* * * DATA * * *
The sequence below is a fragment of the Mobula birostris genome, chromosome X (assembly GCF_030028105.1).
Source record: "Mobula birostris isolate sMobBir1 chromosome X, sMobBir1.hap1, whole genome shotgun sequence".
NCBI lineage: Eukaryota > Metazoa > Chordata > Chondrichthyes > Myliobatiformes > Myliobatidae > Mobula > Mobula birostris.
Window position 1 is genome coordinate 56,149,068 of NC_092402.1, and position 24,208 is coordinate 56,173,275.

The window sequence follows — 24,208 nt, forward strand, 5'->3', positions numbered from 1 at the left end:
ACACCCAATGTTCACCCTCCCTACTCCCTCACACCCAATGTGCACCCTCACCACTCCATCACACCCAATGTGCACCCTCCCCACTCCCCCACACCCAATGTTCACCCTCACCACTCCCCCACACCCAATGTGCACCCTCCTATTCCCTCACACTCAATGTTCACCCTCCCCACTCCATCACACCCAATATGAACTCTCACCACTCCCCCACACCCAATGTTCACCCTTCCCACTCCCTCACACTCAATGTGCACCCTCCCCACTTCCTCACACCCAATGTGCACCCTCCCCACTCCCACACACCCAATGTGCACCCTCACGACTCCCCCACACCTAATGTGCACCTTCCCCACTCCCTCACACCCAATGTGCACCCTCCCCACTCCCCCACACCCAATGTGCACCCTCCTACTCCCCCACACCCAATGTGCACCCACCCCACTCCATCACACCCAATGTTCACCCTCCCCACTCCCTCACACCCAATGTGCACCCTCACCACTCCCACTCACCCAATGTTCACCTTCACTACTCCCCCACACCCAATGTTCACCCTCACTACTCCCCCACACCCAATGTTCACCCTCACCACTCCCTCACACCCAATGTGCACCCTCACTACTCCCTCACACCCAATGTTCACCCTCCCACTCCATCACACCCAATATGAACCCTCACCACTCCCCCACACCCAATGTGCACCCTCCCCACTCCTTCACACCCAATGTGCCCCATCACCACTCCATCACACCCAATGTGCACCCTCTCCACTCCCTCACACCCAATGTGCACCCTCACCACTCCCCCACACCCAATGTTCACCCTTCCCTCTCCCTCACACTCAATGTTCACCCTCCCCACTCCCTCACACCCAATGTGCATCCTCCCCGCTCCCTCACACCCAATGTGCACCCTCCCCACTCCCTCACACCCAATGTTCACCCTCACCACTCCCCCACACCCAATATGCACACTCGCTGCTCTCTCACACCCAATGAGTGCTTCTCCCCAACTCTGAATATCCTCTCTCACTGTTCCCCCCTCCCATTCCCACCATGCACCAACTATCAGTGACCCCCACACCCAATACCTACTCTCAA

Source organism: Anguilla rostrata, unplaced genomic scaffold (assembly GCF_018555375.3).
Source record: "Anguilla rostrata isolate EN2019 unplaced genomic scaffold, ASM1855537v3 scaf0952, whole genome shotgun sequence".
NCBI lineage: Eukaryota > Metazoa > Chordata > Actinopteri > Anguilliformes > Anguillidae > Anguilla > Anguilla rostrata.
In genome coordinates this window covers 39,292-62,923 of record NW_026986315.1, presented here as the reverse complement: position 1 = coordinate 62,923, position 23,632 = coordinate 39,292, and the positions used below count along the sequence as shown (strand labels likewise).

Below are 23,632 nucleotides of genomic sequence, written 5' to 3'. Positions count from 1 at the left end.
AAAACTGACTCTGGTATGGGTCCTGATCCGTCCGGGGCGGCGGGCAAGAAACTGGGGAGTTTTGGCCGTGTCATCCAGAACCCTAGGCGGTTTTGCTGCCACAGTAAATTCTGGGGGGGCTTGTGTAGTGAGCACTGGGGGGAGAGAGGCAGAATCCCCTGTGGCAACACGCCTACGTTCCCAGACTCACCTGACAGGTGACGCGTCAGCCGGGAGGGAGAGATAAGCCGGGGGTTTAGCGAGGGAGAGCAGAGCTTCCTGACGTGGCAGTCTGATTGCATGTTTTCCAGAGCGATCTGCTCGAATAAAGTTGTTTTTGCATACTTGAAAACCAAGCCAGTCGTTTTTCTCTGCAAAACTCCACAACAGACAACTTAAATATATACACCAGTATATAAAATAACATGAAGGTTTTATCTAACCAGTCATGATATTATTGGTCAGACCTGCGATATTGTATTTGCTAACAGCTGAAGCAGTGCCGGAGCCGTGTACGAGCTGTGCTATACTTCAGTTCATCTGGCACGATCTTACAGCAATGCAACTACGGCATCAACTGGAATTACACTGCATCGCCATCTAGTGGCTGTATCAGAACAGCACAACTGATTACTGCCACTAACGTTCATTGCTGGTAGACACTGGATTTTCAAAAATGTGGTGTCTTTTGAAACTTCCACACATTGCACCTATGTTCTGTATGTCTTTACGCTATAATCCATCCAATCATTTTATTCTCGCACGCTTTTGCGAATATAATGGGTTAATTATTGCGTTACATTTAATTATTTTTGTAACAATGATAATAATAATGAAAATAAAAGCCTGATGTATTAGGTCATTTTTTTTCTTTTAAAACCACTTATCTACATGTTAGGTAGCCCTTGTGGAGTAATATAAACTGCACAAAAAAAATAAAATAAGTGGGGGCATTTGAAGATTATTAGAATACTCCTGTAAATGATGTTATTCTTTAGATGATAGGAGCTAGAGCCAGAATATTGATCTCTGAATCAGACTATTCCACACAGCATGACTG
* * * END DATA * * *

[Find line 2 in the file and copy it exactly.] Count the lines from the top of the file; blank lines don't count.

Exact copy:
Source record: "Mobula birostris isolate sMobBir1 chromosome X, sMobBir1.hap1, whole genome shotgun sequence".